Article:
‘Implement Animal Welfare Bill’, urge activists | Sunday Observer

‘Implement Animal Welfare Bill’, urge activists

Dog needing care.
Dog needing care.

Sensing danger, the dog started whimpering and running in the massive cage. But there was no room for escape. The cold-hearted gunman started shooting at the poor animal, while it tried to cry out loud saying, “help me”. Amid back to back bullets, it tried to stop the gunman by jumping onto him and the man stopped the dog by hitting it with his gun. Then another shot was fired and the dog just laid on the floor in pain. That’s the end of the video circulating on social media for the past couple of days, revealing information about an animal dungeon in Kobeigane, Nikaweratiya.

This was not the first and would not be the last incident we will hear or see about the torture of animals and unleashing of unimaginable cruelty upon them.

About a year ago most Sri Lankans were shocked hearing the death of a dog named ‘Charlie’, who died after someone set it on fire while it was sleeping in its cage. A few days ago another video was shared on social media where an elephant named ‘Myan Kumar’ belonging to a famous Buddhist temple was inhumanely beaten by a servant. These shocking incidents brought public attention back to the long due Animal Welfare Act.

Currently, the animal population excluding wildlife, is protected by an outdated law, Prevention of Cruelty to Animals Ordinance, 1907 (amended). According to this Ordinance, the maximum fine for a person found guilty on an offence related to torturing animals is a mere Rs. 100, which clearly indicates the dire need for a new legal provision to protect innocent animals.

Attorney-at-Law and currently Senior Adviser to Justice for Animals Sri Lanka, Senaka Weeraratna points out that as the penalty which is more than a century-old is no real deterrent on potential offenders committing heinous crimes related to cruelty to animals, the police is reluctant to investigate and prosecute offenders for the simple reason: “Because anybody can get away today by paying the Rs. 100 fine”.

Realising the archaic and obsolete character of the outdated Ordinance, the Law Commission decided to update the governing legislation by drafting an Animal Welfare Bill and completed the exercise in 2006. Senaka Weeraratna who served as the Honorary Legal Consultant on animal welfare legislation to the Law Commission steered the drafting.

“We handed it over to the then-President Mahinda Rajapaksa in 2006 as a piece of draft legislation of the Law Commission. But though almost 14 years has now elapsed, it is still in the pipeline with no certainty of seeing light at the end of the tunnel,” Weeraratna lamented.

In 2010, Parliamentarian Ven. Athuraliye Rathana There presented an Animal Welfare Bill based on the Law Commission draft as a Private Member’s Bill to the Parliament and the last government had given cabinet approval to the enactment of the Bill. But so far nothing has come into effect because of stiff opposition from sectors that exploit and abuse animals for private profit .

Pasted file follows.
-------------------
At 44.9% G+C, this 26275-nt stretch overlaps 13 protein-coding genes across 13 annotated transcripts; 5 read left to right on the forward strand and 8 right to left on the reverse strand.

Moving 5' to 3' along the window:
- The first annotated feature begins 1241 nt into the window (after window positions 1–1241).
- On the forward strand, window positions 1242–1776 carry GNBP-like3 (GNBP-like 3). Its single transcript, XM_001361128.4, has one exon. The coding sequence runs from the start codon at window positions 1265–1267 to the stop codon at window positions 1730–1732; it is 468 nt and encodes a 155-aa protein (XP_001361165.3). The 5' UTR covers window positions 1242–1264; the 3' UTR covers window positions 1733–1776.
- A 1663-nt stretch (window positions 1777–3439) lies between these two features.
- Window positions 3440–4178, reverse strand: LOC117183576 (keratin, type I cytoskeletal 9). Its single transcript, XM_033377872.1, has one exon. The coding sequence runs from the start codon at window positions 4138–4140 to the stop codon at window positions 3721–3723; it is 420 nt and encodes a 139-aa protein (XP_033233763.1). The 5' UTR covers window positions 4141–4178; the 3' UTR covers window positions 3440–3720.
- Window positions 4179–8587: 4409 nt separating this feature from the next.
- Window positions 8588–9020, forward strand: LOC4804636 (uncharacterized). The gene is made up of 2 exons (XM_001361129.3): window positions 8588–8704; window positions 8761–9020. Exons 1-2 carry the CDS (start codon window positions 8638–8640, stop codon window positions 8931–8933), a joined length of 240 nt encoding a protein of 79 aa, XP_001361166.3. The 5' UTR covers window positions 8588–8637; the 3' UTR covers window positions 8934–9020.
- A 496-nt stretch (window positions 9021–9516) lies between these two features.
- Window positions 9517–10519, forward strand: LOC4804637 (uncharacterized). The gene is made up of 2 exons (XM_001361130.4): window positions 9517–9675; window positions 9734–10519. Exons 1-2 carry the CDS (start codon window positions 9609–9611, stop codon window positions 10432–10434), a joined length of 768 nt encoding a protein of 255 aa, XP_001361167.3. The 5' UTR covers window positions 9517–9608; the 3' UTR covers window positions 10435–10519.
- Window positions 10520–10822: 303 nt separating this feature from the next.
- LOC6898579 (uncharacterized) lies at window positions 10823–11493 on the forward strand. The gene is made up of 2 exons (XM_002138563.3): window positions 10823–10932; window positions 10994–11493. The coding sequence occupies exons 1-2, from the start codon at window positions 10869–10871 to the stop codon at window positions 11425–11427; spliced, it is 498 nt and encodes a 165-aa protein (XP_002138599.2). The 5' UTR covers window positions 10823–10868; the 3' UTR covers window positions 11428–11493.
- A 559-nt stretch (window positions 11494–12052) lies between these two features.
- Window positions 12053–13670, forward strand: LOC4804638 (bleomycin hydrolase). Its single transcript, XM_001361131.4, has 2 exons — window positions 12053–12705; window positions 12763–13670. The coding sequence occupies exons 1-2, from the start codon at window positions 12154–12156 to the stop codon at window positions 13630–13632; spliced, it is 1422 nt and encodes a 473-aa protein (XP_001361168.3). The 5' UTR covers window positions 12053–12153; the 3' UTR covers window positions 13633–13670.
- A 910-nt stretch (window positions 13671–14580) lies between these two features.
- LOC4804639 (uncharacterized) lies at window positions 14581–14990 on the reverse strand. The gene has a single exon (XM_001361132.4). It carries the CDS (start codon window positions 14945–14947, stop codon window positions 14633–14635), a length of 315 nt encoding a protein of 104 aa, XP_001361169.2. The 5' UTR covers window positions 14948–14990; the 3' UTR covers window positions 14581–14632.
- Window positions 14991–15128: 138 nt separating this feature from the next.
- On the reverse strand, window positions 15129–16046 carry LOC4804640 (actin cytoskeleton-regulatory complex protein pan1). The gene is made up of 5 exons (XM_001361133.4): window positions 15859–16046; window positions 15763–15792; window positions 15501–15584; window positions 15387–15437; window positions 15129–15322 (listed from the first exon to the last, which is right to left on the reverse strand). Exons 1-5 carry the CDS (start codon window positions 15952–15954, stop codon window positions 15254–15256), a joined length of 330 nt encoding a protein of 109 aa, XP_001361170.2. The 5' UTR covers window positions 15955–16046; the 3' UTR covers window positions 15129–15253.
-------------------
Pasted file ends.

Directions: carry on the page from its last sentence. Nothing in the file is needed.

“Animals do not have clout, money and votes. I think that is why none of the lawmakers bother to take up the cause of animals in Parliament by articulating their pain and suffering, and their grievances and enact the Animal Welfare Bill. It’s just sad that we are shamefully so far behind the rest of the world in this respect. If foreign critics take the same interest on our track record on Animal Rights as much as they do on our adherence to Human Rights, we will then have nowhere to look,” Weeraratna commented.

Nevertheless, cruelty towards animals is not just a subject to stray animals. Even pets are sometimes badly treated by their owners.

President of Animal Welfare and Protection Association (AWPA) Hemantha Jayatilake told the Sunday Observer that the association frequently receives complaints from people about pets ill treated at homes.

“Some are not given food properly. Some are beaten. And some are confined to kennels for 24 hours. But we as a welfare organisation have no authority to enter into private homes and rescue animals. It is a job for the police,” she explained.

Jayasinghe also thinks that educating people on how to handle pets is also a must. “We need the support of media in that cause. At least media should advise people that torturing animals is not something acceptable.

“However if the government steps in and make cruelty to animals a punishable offence, I think we can save a lot of animals” she opined.

Baw Baw, an organisation dedicated to the well-being of animals is now eyeing to work closely with the government to reduce the number of stray dogs on streets who are often subjected to torture.

“We believe that a 3-5 year island-wide sterilisation program for stray dogs would do justice for both dogs and people.

But the consistency of such program is essential,” founder of Baw Baw and animal welfare activist Gihan Dinushka opined.

Dinushka and other supportive activists have prepared a proposal with 15 demands which are important towards the betterment of animal welfare.

These demands include establishing a state animal welfare committee which could overlook all matters related to domestic animals.

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